After another visual treat of the NYC subway system we are left with Quim Cardona to end the video. Wallies and tight landings are handled in abundance with Quim’s first trick being the possibly NBD call provoking wallie up some stairs followed a seriously interesting backside 180 out of a…bank to rail only Deawon would consider a spot. Aside from a bad noseslide to fakie of which I’m hesitant to use the term due to lack of slide, Quilt Bedcovers lives up the expectations set for this part. Bins get bonked, poles are jammed, 5050s taken to above knee high ledges and rails and most impressively a nine set gets wallie gapped over.

As well known by now, Josh Stewart spent so long dedicated to Static IV, he also produced Static V rather than let the footage go to waste. Therefore, viewing of both is mandatory for the full experience and the head count is so high I couldn’t talk about everyone involved I had this entire issue to. As said, whereas Static IV focuses more on the skateboarding, Static V provides more cinematography and showcases New York in its beauty. Kevin Tierney opens V with various bits of night footage and bangers on NYC skate landmarks; highlights being a 5050 up Black Hubba and a seriously lengthy Fakie Front Nose across the Flushing Meadows grate gap. Tierney definitely deserves more recognition so if you’re unfamiliar with him, after watching Static V, fire up your search engine for footage and check his semi-recent interview on Jenkem Mag, the dude kills it! Yonnie Cruz follows on with another memorable part delivering various lines from block to block, the odd cab/360 here and there with a style slightly reminiscent of 90s Dill…but maybe it’s just the Sideshow Bob hair.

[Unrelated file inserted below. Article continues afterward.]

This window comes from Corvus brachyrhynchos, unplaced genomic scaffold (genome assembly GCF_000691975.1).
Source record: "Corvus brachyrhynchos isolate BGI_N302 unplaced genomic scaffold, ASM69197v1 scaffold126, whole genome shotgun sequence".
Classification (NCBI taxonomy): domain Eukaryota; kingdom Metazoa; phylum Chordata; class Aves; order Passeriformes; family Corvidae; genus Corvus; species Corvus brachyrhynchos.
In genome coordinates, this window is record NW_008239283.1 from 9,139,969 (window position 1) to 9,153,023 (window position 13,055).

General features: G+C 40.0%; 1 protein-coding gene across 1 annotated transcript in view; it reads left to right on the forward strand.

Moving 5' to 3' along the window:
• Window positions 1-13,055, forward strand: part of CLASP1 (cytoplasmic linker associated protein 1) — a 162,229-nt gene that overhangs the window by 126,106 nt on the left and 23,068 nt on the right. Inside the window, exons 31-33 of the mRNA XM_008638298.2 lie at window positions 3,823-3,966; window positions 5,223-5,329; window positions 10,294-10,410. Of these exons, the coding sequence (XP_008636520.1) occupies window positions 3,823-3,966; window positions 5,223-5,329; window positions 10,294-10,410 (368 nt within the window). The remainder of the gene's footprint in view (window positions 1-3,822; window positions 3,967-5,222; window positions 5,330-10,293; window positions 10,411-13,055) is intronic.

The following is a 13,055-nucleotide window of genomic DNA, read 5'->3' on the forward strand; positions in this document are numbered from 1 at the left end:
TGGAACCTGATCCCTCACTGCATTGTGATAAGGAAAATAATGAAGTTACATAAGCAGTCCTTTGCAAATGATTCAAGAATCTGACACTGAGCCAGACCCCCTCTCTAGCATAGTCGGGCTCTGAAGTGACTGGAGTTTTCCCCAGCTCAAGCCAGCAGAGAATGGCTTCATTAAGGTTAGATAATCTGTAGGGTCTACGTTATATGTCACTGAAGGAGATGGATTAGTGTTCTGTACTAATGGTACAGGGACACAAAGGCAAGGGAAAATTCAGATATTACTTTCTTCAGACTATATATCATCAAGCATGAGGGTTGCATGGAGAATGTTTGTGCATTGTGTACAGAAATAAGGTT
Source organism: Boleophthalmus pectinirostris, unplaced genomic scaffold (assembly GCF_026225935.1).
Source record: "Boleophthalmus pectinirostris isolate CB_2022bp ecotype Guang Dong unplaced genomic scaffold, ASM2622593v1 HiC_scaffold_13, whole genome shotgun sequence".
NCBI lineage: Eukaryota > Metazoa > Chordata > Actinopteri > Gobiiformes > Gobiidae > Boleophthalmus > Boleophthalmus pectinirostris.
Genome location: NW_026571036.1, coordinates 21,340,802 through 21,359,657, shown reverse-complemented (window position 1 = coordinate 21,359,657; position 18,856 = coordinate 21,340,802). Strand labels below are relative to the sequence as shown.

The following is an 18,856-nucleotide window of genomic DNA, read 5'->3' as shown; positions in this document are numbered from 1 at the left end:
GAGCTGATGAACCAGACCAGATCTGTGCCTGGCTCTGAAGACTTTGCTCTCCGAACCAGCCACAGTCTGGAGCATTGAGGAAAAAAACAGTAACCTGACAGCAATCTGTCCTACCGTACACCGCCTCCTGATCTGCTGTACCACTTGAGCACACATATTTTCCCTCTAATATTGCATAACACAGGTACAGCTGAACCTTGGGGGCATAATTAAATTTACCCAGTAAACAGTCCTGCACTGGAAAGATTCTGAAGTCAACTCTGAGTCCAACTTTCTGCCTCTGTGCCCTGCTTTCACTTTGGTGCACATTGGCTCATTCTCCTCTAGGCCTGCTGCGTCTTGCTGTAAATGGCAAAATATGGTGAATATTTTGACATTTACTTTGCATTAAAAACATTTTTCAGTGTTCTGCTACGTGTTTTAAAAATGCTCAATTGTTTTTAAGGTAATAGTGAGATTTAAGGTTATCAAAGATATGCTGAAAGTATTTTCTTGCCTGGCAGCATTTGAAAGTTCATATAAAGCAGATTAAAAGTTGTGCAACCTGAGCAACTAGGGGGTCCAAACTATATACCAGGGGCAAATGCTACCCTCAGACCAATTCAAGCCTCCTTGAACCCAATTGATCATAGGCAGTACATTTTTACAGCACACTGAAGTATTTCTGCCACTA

Thrown in are also montages of several Static/Stewart stalwarts and associates which makes Static V seem longer of the two videos. The music used in both is fitting, though odd at times with an acapella version of ‘Heard it Through the Grape Vine’ accompanying Steve Brandi’s part working perfectly. Rounding off this actual final video to the Static series is Hopp’s head honcho Jahmal Williams. After Stewart said “Basically, the way I ended up releasing it was pretty much the only way I could include all of the skaters I wanted to include and also the only way I could give both Jahmal and Quim a last part.” I doubt anyone expected two full videos. After viewing Jahmal’s part also, you’ll understand why Josh saw this as necessary; pushing 40 with a double song part is certainly ender worthy, more so when its more tech than anyone else in either video. Josh really needs applauding for his dedication filming not just Static IV but the entire series and documentation of East Coast skateboarding as a whole for generations to come. Rather than just watching the parts that are available online, go buy the DVD as it’s a piece of skateboard history. Massive props again to Josh Stewart and be sure to pester your local for some Theories of Atlantis gear!